A $120 million redevelopment project has cleared another hurdle.
The N.C. Local Government Commission approved New Hanover County’s debt financing of its new government center, which is part of a redevelopment of the center's site, according to a county news release Wednesday.
The approval, which came at the LGC's meeting Tuesday, moves the redevelopment forward, with construction set to begin in mid-March, the release stated.
A public-private partnership with developer Cape Fear FD Stonewater LLC, the redevelopment will include a new government facility with county offices and an expanded emergency operations and 911 center, as well as commercial and residential space, according to the release. It will also include some affordable housing and greenspace.
The current New Hanover County Government Center is a former mall that dates back to 1989.
“I appreciate the board of commissioners’ vision and support that is making this project possible,” said County Manager Chris Coudriet in the release. “And now with the approval of the LGC, we look forward to breaking ground in March and creating a purpose-built facility, designed with the customer at the center.”
As part of the development agreement approved by the New Hanover County Board of Commissioners on Jan. 19, the developer will manage the construction of the public and private facilities, and the county will enter into a 20-year public debt to finance the construction of the government center and retain ownership of the land where the new facility is built.
The remaining portion of the land will be sold to the developer for a mixed-use residential and commercial development.
The board on Jan. 19 also approved a $53.5 million capital project ordinance to finance the county's portion of the development. The private portion of the development has an estimated project value of $70 million.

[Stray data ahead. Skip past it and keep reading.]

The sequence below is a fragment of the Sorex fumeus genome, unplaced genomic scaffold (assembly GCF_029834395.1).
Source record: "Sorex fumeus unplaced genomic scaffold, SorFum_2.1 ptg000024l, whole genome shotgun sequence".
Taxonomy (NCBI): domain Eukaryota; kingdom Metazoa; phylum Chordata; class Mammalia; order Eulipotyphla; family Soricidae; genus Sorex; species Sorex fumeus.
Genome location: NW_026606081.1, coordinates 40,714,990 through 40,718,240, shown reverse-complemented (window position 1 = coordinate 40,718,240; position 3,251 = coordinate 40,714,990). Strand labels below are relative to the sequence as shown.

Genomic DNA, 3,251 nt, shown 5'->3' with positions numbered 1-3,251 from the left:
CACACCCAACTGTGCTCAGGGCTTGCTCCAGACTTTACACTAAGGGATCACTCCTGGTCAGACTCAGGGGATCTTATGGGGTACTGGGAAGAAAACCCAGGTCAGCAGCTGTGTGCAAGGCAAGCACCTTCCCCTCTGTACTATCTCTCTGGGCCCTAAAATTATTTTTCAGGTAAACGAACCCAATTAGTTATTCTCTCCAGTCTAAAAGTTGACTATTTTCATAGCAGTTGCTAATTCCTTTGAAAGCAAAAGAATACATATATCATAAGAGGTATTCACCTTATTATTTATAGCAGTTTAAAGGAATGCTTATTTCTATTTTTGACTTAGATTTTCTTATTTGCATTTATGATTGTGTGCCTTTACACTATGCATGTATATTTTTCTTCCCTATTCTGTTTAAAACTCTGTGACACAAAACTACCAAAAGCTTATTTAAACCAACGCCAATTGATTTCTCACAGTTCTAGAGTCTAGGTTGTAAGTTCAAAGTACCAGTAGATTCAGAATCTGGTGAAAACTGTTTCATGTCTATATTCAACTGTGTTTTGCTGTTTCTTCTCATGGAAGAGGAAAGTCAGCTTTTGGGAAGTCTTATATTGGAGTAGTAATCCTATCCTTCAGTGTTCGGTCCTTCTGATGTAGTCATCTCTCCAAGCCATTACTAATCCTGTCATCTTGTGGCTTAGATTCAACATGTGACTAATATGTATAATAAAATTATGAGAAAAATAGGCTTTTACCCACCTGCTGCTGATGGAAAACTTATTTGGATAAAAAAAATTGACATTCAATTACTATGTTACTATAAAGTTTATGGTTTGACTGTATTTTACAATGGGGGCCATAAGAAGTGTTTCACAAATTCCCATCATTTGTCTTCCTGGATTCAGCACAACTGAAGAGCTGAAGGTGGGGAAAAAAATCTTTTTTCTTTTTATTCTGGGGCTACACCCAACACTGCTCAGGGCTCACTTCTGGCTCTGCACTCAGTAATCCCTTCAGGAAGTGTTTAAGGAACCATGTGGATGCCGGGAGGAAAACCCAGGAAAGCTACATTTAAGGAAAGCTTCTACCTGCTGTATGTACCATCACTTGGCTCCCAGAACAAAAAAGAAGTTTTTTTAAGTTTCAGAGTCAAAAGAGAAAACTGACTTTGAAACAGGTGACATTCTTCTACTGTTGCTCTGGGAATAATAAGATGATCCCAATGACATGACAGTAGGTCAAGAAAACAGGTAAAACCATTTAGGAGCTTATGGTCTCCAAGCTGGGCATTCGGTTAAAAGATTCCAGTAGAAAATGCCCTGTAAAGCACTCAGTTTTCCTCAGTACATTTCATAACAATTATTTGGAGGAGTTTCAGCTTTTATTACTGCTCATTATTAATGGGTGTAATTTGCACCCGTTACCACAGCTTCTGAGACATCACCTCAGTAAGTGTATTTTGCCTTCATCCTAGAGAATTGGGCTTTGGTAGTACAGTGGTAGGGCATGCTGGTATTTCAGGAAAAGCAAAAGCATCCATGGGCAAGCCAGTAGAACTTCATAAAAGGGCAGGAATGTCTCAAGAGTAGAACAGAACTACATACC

According to the release, county services will remain in the current building while the new government center is built and will be moved into the new building once the structure is finished, which is tentatively expected to occur in September 2022.
“Throughout our design process, we have had a core county team working to ensure this new building is right-sized for our operations and also built with growth in mind,” said Sara Warmuth, New Hanover County’s chief facilities officer, in the release. “The building we are currently in is outdated, inefficient, and has become expensive to operate; and there are several critical repair and maintenance projects that would be needed in the coming years that would cost around $20 million to complete."
Jenny Callison - Feb 26, 2021
Christina Haley O'Neal - Feb 26, 2021
For the Clemons family, running a good restaurant centers around simplicity – providing fresh, affordable, tasty food that is served well....
People, parks and a pandemic made a strong combination for North Carolina state parks last year, with a record number of visitors taking ad...
Ray Pastore, associate professor and Esports program coordinator for the University of North Carolina Wilmington, shares his tech and info p...